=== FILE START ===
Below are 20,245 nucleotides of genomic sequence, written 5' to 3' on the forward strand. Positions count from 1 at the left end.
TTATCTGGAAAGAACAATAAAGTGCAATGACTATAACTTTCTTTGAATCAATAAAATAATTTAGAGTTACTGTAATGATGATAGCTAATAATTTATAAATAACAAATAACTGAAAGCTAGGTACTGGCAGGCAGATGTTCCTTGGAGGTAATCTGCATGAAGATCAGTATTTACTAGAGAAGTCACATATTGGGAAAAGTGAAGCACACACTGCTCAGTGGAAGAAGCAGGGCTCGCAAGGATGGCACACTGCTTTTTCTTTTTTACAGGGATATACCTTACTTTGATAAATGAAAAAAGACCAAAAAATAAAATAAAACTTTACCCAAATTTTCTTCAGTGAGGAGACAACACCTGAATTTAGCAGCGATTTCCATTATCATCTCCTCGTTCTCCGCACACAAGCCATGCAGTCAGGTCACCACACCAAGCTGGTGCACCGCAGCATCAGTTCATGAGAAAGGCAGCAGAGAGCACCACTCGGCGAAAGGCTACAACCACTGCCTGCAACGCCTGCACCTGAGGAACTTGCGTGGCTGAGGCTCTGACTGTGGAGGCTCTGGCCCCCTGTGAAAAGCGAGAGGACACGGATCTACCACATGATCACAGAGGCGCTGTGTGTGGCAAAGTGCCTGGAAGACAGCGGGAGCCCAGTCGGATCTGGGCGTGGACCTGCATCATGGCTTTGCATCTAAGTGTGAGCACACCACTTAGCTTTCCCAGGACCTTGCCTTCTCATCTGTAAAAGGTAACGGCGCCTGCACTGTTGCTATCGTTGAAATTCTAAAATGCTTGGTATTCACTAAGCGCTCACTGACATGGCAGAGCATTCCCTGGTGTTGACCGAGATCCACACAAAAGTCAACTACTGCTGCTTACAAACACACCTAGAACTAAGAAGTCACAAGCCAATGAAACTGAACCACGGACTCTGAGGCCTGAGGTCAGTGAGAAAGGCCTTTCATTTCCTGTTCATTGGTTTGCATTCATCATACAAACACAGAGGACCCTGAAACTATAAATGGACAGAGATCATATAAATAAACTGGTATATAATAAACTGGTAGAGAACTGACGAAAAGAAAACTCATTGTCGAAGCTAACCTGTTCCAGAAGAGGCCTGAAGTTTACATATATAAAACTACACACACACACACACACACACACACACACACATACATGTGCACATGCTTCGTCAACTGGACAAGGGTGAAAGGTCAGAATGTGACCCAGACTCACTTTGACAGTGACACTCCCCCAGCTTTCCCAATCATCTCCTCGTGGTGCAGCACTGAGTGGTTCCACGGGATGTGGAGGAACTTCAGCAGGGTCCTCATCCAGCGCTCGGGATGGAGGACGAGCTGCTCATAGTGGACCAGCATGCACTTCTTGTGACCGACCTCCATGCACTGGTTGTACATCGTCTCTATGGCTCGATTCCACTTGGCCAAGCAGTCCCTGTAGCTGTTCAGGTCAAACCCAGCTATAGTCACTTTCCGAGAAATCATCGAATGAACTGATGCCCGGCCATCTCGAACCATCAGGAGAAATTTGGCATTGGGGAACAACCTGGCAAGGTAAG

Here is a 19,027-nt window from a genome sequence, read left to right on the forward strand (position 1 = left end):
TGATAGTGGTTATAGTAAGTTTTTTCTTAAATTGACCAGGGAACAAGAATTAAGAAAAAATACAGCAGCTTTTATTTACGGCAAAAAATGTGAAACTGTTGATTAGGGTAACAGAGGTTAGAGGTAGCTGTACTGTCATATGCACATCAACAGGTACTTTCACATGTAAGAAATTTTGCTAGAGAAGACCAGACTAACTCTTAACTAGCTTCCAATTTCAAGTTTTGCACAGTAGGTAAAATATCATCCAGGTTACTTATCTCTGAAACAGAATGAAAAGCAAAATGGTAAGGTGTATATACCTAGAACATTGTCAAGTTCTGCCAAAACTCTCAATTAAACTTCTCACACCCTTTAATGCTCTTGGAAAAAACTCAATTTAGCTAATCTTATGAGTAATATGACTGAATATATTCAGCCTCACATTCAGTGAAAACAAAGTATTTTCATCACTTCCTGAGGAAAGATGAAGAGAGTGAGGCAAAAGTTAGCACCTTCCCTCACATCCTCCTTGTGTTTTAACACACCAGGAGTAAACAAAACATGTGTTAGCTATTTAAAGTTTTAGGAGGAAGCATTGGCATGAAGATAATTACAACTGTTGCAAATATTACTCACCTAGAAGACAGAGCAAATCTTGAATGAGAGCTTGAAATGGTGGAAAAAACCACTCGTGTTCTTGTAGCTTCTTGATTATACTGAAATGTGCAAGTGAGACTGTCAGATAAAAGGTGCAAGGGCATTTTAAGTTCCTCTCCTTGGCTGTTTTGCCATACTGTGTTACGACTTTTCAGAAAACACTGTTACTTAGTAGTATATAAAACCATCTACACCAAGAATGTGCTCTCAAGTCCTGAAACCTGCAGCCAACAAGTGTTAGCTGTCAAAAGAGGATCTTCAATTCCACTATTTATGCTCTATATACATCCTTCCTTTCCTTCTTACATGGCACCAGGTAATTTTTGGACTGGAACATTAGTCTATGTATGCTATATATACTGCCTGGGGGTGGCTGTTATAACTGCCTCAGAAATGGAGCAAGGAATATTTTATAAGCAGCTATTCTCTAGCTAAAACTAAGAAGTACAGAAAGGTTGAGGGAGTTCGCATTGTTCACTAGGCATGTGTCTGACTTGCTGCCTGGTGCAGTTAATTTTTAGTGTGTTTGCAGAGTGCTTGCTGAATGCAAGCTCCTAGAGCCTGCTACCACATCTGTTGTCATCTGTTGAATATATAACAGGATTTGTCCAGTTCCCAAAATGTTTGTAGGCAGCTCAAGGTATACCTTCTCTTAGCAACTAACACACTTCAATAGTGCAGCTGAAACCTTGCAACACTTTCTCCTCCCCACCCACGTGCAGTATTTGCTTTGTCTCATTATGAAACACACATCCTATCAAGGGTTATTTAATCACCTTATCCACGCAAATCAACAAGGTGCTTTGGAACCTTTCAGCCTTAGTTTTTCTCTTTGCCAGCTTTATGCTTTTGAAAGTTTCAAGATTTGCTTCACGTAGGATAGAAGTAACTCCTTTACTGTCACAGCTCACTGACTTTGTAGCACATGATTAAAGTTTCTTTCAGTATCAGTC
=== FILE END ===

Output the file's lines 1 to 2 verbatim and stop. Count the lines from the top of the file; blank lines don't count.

Below are 20,245 nucleotides of genomic sequence, written 5' to 3' on the forward strand. Positions count from 1 at the left end.
TTATCTGGAAAGAACAATAAAGTGCAATGACTATAACTTTCTTTGAATCAATAAAATAATTTAGAGTTACTGTAATGATGATAGCTAATAATTTATAAATAACAAATAACTGAAAGCTAGGTACTGGCAGGCAGATGTTCCTTGGAGGTAATCTGCATGAAGATCAGTATTTACTAGAGAAGTCACATATTGGGAAAAGTGAAGCACACACTGCTCAGTGGAAGAAGCAGGGCTCGCAAGGATGGCACACTGCTTTTTCTTTTTTACAGGGATATACCTTACTTTGATAAATGAAAAAAGACCAAAAAATAAAATAAAACTTTACCCAAATTTTCTTCAGTGAGGAGACAACACCTGAATTTAGCAGCGATTTCCATTATCATCTCCTCGTTCTCCGCACACAAGCCATGCAGTCAGGTCACCACACCAAGCTGGTGCACCGCAGCATCAGTTCATGAGAAAGGCAGCAGAGAGCACCACTCGGCGAAAGGCTACAACCACTGCCTGCAACGCCTGCACCTGAGGAACTTGCGTGGCTGAGGCTCTGACTGTGGAGGCTCTGGCCCCCTGTGAAAAGCGAGAGGACACGGATCTACCACATGATCACAGAGGCGCTGTGTGTGGCAAAGTGCCTGGAAGACAGCGGGAGCCCAGTCGGATCTGGGCGTGGACCTGCATCATGGCTTTGCATCTAAGTGTGAGCACACCACTTAGCTTTCCCAGGACCTTGCCTTCTCATCTGTAAAAGGTAACGGCGCCTGCACTGTTGCTATCGTTGAAATTCTAAAATGCTTGGTATTCACTAAGCGCTCACTGACATGGCAGAGCATTCCCTGGTGTTGACCGAGATCCACACAAAAGTCAACTACTGCTGCTTACAAACACACCTAGAACTAAGAAGTCACAAGCCAATGAAACTGAACCACGGACTCTGAGGCCTGAGGTCAGTGAGAAAGGCCTTTCATTTCCTGTTCATTGGTTTGCATTCATCATACAAACACAGAGGACCCTGAAACTATAAATGGACAGAGATCATATAAATAAACTGGTATATAATAAACTGGTAGAGAACTGACGAAAAGAAAACTCATTGTCGAAGCTAACCTGTTCCAGAAGAGGCCTGAAGTTTACATATATAAAACTACACACACACACACACACACACACACACACACATACATGTGCACATGCTTCGTCAACTGGACAAGGGTGAAAGGTCAGAATGTGACCCAGACTCACTTTGACAGTGACACTCCCCCAGCTTTCCCAATCATCTCCTCGTGGTGCAGCACTGAGTGGTTCCACGGGATGTGGAGGAACTTCAGCAGGGTCCTCATCCAGCGCTCGGGATGGAGGACGAGCTGCTCATAGTGGACCAGCATGCACTTCTTGTGACCGACCTCCATGCACTGGTTGTACATCGTCTCTATGGCTCGATTCCACTTGGCCAAGCAGTCCCTGTAGCTGTTCAGGTCAAACCCAGCTATAGTCACTTTCCGAGAAATCATCGAATGAACTGATGCCCGGCCATCTCGAACCATCAGGAGAAATTTGGCATTGGGGAACAACCTGGCAAGGTAAG